The ID-2000 from Polaroid brought together identification and security technology. It could also connect to a company’s mainframe computer.

Modern security equipment started coming together in the 1980s as manufacturers added links and interfaces to their stand-alone systems so they could share a level of data with other systems. Edicon, for example, marketed a personal information and access control system in which an imaging system integrated employee photographs, signatures and fingerprints with related employee data and other pertinent information into a single database.

Best Lock, known for its masterkeyed door locks, added Hirsch Electronics’ Digital Scrambler keypads and controllers to its electrified mortise and cylindrical locksets in a kind of integrated systems approach. Radio frequency identification systems, such as the Alpha from Checkpoint Systems, were changing the way retail security operated.

One Security magazine editorial, written by a young Bill Zalud, praised the care, commitment and concern of security executives through the eyes of people living on the streets in downtown San Diego. “They’re straight shooters. They care. They’re fair. They have a tough job to do. They are pretty good neighbors,” said one itinerant facing increased downtown development, security officers and law enforcement pressure.

A special magazine report listed the advances of video surveillance over the decade. These included the charge-coupled device or CCD chip cameras, wireless video transmission, digital multiplexing to freeze motion, telephone line transmission of security video and motion sensing boxes to turn a camera into an alarm device.

Whole communities were integrating their telecommunications and security alarm capabilities. One example came from Heathrow, Fla., where the Heathrow Telecommunications company was wiring a community of homes as well as shops and offices “from the ground up.” At the heart of the installation was the then-hot Integrated Systems Digital Network or ISDN. While the community had its own security guard force, it also used electronic access control and alarm monitoring systems that residents and businesses could plug into the wall like a telephone as fiber optics cabling carried data throughout the community. The overall aim: bring telephone, cable television, personal computers, databases, FAXing and security services to an entire town through a standardized approach.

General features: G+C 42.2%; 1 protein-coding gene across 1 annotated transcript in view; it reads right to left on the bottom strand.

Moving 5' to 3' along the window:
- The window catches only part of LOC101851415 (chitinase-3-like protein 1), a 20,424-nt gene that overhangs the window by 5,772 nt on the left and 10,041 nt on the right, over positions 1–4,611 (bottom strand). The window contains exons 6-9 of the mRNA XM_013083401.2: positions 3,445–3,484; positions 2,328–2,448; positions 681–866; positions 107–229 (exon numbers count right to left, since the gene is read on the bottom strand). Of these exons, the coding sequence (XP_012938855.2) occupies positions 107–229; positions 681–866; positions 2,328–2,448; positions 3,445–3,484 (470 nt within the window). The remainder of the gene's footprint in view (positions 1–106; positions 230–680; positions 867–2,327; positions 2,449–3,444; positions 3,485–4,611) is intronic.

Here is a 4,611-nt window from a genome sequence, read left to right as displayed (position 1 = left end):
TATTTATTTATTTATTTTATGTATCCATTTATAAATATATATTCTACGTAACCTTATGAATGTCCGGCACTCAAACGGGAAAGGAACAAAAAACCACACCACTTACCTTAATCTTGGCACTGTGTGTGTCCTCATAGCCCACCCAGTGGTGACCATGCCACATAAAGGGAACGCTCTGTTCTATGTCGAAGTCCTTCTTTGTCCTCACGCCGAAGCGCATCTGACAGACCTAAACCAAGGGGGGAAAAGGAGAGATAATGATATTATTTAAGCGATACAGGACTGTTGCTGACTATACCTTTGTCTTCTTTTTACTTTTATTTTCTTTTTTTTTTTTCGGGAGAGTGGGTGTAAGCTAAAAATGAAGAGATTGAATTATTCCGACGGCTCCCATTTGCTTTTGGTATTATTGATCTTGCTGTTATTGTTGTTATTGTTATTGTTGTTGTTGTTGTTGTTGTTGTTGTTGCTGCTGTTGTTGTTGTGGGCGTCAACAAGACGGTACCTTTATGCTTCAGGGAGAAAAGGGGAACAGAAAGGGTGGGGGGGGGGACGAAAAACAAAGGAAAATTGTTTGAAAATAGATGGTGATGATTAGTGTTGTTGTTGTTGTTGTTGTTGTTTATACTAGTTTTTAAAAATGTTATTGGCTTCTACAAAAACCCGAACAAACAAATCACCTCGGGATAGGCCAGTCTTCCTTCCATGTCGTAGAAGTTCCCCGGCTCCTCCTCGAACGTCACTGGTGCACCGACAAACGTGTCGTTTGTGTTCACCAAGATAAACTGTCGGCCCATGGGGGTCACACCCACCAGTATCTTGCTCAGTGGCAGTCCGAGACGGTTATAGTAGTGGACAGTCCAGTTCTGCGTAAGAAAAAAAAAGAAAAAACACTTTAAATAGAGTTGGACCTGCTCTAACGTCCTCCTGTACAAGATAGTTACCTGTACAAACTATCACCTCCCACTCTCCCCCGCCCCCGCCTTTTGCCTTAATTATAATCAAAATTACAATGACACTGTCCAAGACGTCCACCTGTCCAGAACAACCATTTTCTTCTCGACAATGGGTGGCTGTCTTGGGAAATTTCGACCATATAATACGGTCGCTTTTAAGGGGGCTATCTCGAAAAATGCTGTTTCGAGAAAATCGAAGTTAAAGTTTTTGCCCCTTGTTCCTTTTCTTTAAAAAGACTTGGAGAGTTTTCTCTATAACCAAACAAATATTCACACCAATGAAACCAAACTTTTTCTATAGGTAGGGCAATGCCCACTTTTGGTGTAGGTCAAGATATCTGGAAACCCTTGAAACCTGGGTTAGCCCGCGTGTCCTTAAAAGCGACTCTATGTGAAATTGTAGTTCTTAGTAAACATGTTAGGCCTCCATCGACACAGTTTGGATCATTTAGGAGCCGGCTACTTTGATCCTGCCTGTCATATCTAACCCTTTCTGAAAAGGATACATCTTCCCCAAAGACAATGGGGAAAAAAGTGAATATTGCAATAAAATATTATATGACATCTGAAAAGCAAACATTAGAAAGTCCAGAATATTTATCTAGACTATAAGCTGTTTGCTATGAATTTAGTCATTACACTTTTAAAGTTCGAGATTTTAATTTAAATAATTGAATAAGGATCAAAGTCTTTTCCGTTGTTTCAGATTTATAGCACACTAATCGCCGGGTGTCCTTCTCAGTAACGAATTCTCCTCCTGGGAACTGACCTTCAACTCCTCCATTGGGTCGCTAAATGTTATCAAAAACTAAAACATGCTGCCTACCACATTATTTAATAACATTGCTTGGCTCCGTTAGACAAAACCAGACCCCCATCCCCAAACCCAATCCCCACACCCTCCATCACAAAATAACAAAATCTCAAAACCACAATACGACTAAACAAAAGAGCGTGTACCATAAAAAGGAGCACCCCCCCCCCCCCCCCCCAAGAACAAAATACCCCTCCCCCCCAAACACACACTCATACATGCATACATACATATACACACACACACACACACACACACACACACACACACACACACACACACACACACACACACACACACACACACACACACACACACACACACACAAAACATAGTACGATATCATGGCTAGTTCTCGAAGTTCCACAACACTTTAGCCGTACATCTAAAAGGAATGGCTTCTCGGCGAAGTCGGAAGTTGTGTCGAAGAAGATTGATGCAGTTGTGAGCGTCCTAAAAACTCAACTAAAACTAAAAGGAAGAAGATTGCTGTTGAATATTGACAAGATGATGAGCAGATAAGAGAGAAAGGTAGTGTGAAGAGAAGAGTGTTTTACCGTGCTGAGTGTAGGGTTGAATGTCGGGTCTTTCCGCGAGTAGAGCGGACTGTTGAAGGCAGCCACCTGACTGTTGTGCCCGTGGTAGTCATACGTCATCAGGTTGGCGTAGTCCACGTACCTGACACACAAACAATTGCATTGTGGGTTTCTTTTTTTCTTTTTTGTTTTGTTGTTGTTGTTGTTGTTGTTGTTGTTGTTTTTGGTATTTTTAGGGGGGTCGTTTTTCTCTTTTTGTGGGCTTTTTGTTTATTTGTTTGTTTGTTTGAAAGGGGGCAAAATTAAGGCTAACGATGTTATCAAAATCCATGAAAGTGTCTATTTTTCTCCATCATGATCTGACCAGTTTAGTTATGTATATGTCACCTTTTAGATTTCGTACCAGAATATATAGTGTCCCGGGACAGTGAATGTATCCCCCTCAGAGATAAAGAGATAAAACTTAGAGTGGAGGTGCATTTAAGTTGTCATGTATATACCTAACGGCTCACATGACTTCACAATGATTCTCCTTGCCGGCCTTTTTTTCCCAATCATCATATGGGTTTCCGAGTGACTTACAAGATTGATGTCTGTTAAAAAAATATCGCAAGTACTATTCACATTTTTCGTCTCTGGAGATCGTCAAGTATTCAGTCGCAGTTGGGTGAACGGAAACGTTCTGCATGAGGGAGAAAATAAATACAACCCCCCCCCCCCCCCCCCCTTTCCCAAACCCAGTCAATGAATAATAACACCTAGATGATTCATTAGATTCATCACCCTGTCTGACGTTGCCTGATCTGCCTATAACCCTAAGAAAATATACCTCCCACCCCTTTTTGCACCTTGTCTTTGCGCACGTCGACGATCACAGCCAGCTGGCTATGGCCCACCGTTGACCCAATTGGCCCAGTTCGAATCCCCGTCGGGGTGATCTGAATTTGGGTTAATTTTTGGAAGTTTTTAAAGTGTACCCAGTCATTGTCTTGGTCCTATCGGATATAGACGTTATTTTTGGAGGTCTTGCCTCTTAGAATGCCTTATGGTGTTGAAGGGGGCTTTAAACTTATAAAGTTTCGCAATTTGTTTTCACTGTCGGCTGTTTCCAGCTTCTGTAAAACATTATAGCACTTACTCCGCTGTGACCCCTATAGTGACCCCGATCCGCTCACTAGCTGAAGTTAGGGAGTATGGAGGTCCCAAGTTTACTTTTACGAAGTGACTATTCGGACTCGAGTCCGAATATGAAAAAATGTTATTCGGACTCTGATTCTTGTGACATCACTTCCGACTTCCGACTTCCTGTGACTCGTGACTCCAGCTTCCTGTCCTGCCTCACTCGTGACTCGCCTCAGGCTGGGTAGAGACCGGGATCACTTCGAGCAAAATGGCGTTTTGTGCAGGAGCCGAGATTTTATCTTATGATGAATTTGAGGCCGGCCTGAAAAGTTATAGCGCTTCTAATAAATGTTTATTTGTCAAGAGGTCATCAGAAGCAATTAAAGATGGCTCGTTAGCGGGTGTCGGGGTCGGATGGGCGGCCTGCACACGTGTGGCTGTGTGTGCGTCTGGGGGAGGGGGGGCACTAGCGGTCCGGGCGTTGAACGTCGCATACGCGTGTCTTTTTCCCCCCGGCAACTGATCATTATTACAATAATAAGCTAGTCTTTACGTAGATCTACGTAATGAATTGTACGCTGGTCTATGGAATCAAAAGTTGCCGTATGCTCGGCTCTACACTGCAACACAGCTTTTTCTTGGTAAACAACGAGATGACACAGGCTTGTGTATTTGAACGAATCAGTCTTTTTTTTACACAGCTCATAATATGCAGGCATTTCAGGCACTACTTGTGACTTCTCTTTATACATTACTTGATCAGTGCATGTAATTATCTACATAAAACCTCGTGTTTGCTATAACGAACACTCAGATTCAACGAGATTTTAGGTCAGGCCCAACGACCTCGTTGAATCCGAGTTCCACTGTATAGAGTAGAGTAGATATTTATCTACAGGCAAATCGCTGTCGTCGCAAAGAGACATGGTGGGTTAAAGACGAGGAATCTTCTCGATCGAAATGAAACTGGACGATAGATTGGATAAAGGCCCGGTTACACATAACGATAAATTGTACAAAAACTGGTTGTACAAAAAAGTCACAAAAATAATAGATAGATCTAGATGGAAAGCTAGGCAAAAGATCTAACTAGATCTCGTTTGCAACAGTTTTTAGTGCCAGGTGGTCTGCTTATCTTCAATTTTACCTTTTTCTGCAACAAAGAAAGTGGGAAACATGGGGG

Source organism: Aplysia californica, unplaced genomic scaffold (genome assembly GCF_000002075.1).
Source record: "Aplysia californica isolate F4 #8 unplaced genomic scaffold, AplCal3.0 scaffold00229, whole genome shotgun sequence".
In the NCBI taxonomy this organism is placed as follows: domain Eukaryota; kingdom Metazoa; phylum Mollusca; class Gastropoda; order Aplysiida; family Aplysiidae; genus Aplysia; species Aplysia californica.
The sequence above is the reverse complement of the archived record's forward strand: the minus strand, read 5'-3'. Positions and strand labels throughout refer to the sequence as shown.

Integration continued on an equipment level as well. CardAccess 300 from Continental Instruments integrated a microcomputer, floppy disk storage, hard disk, printer, monitor and keyboard to handle Wiegand and proximity cards. The LINX from Security Control Systems used software to multi-task among security, time and attendance, guard tour and job costing applications. New software for the C*Cure from Software House allowed remote site integration.